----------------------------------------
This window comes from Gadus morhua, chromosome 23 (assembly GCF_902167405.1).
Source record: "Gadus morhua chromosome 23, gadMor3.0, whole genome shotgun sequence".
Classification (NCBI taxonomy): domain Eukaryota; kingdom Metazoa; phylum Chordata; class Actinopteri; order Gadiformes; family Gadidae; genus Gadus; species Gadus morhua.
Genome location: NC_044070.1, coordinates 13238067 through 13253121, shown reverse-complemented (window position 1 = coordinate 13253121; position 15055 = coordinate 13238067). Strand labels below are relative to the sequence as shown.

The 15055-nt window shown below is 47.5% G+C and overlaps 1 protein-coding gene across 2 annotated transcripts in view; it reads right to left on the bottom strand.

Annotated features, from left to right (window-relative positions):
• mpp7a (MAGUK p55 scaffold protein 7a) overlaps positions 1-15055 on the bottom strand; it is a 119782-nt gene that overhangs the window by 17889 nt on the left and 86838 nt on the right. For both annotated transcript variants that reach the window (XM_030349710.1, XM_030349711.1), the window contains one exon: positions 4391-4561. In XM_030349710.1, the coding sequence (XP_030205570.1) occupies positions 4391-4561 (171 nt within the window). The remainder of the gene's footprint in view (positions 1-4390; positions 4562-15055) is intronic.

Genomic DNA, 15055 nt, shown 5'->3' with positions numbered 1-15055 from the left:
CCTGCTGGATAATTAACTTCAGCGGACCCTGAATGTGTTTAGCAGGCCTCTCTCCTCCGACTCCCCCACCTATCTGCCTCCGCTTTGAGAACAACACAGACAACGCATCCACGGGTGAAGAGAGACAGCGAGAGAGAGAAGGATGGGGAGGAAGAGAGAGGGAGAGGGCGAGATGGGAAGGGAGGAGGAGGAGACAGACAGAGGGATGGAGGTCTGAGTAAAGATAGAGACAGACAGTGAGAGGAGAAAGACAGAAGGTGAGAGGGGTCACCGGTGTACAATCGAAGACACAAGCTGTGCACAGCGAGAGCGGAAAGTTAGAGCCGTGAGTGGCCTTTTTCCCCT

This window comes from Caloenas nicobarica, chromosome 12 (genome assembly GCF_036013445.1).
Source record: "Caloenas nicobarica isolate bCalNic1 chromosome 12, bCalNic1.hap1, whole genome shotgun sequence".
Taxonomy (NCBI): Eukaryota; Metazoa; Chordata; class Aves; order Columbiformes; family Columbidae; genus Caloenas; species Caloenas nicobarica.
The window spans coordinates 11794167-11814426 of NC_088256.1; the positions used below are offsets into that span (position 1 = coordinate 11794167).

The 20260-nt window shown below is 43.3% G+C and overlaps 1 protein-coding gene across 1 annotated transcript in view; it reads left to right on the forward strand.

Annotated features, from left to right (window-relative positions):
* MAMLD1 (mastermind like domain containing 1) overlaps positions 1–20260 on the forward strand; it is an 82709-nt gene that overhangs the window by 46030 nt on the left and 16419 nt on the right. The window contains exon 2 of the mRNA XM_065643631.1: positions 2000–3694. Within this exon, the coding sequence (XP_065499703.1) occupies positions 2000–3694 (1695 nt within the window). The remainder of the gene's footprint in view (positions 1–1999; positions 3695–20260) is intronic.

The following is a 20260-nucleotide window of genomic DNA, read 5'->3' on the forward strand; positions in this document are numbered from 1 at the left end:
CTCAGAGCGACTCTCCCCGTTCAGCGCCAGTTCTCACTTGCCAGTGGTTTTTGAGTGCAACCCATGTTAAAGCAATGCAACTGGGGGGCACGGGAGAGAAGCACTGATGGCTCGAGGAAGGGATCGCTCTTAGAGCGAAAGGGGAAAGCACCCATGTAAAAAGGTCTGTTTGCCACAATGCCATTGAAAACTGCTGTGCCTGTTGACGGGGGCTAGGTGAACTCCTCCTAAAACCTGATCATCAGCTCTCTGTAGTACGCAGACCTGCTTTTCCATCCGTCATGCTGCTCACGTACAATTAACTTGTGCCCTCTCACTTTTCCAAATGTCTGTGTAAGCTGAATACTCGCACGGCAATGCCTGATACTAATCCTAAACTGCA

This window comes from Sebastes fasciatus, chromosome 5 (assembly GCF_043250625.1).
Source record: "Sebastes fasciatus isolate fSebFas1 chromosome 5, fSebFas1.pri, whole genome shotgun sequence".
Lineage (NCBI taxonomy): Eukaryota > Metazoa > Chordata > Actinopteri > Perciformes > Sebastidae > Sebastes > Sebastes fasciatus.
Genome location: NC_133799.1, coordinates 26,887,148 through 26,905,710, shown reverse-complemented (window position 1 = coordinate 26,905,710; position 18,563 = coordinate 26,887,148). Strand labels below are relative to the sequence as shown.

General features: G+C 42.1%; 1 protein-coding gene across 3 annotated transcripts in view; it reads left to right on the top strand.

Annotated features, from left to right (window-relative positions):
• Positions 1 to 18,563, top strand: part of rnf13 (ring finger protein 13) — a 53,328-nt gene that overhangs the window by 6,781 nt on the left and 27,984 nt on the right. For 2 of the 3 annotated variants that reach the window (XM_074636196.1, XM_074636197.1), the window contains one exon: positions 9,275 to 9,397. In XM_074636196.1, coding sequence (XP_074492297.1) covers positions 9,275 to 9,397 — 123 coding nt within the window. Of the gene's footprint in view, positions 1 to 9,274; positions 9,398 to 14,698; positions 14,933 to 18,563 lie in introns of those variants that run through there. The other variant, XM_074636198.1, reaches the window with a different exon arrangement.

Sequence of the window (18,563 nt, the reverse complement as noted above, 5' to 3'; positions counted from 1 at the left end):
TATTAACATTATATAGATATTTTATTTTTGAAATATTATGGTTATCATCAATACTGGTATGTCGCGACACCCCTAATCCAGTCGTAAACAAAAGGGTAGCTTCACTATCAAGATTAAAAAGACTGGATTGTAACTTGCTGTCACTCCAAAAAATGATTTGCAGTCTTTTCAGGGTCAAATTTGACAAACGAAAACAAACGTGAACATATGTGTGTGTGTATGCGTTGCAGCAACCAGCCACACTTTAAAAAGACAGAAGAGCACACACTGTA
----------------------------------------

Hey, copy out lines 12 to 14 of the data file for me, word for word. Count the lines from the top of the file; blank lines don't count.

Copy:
Taxonomy (NCBI): Eukaryota; Metazoa; Chordata; class Aves; order Columbiformes; family Columbidae; genus Caloenas; species Caloenas nicobarica.
The window spans coordinates 11794167-11814426 of NC_088256.1; the positions used below are offsets into that span (position 1 = coordinate 11794167).

The 20260-nt window shown below is 43.3% G+C and overlaps 1 protein-coding gene across 1 annotated transcript in view; it reads left to right on the forward strand.